|Cathy and Kendra along the outer wall at Cortona.|
|The Piazza della Repubblica (town hall) in Cortona. The wooden balcony is an unusual feature of architecture from the historical period.|
|A famous 13th century crucifix at the Santa Margherita Basilica.|
|Sorry about the format--meant to use portrait, and it turned into landscape-and the blog site does not allow for edits. This mosaic was on a wall on our long walk up to Santa Margherita, an amazing piece of art exposed to the elements.|
|The remains of Santa Margherita rest below the dome of the church.|
|Delightful lunch on a terrace at Ristorante La Loggetta overlooking the Piazza della Repubblica.|
The three of us had a pleasant day trip to Cortona, another medieval walled city. Cortona is the southern most town in Tuscany--just a few miles from the Umbrian border.
We caught the funicular, then a regional train, followed by a bus and arrived in Cortona at 10:00 am. One of the appealing things about the town, aside from the panoramic Tuscan landscapes visible from many vantage points, is that there are several (at least seven) churches for a community of about 2500 people. We explored three of them: the Duomo, the Basilica of Santa Margherita and the Church of St. Francis.
The Duomo has an interesting white and grey interior, with several small chapels cut into the walls. There are evidently many religious relics on the alters, but all are covered with white cloths that hide embedded parts of saints in the marble.
Santa Margherita is a popular local saint originally from a wealthy family. She became an unwed mother and thereafter devoted her life to helping the sick and poor. The well preserved 13th century crucifix in the church is reportedly the key to her sainthood because it talked to her. It's a little grim to see her remains encased in a glass coffin as the centre piece of the church. Like so many churches in hillside towns, Santa Margherita is ornate and magnificent in its size. How a town could afford such a masterpiece, which obviously took decades to complete, is a mystery. Such was the power of the Church back then.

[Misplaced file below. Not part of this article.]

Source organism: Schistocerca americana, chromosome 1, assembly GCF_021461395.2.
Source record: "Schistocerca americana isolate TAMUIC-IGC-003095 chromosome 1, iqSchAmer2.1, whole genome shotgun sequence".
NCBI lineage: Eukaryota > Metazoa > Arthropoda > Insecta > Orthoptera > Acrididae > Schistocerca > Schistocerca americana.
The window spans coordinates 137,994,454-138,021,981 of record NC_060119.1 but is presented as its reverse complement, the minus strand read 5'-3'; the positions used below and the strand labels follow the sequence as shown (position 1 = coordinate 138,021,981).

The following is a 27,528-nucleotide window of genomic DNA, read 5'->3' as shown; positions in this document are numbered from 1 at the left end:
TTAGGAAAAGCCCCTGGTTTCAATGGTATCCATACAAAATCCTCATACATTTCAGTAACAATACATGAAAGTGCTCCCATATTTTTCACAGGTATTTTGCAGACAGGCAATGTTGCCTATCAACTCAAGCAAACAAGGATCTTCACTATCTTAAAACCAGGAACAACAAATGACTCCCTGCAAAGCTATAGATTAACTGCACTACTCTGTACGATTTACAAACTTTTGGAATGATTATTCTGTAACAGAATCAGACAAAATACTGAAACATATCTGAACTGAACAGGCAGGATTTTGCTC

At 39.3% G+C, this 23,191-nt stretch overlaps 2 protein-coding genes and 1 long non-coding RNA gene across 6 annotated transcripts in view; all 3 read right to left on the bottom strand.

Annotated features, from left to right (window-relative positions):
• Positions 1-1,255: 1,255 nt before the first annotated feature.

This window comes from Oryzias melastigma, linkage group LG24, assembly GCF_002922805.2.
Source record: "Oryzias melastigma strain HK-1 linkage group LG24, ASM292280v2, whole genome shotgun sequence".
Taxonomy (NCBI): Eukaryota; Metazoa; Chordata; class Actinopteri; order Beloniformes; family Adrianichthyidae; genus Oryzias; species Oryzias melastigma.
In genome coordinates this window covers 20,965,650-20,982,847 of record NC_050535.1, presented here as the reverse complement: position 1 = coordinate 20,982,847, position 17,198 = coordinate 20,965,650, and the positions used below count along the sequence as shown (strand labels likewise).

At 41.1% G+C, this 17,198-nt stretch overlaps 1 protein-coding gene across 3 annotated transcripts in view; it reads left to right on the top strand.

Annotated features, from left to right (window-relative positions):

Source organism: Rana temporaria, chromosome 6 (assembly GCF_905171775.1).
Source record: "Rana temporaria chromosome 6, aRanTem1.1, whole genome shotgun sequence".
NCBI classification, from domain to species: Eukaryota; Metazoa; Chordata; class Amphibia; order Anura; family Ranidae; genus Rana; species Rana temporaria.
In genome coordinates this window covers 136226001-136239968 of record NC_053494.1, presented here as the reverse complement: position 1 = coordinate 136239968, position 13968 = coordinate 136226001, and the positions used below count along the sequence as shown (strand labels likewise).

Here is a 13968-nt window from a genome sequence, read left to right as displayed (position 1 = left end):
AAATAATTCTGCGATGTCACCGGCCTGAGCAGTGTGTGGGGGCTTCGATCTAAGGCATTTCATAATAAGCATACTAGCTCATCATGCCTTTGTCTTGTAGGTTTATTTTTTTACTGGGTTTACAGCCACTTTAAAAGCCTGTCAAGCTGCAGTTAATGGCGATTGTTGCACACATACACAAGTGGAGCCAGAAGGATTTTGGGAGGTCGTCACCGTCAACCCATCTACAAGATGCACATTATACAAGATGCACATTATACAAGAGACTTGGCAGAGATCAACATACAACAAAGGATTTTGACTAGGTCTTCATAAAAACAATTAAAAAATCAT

The Church of St. Francis, 13th century, is considerably more modest. The most impressive feature are the original wooden beams supporting a sizeable church. The authorities are working on restoring some frescoes that were whitewashed by dull-witted church officials centuries after the church was completed. There is a precious relic framed in the altar--a piece of the cross reportedly brought to the church by Elias after he visited Constantinople.
In all three churches one finds glorious religious paintings. If the Mendel in Saskatoon had even one of them in its permanent collection, it would be one of the stars of the Canadian art gallery scene.
Our lunch, under the canopy at the Ristorante La Loggetta provided an opportunity to recharge our batteries after a steep walk to the Duomo in the Tuscan sun. The orrechiette and tortelli (stuffed with ricotta and spinach) hit the spot. Some wonderful gelato during the day also perked us up.
We had time to be real tourists and do a bit of shopping in the small shops that line the streets of central Cortona. We purchased a couple of small watercolours, one of the rural region, and one of Cortona seen from below. They are pretty and will remind us of the Tuscan sun when it's -30 degrees in January.
Showers and a rest at the apartment will set us up for another dinner, this time at the unusually named Pizzeria & Restaurant Charlie which Rick Steves claims is popular with families and students. It features wood-fired pizzas, large salads, homemade pasta and grilled meat.
Tomorrow, the long-awaited cooking class takes place when our chef, Simona, picks us up and takes us to her farmhouse for a cooking lesson (pasta mainly I hope). Of course, we get to eat the end result!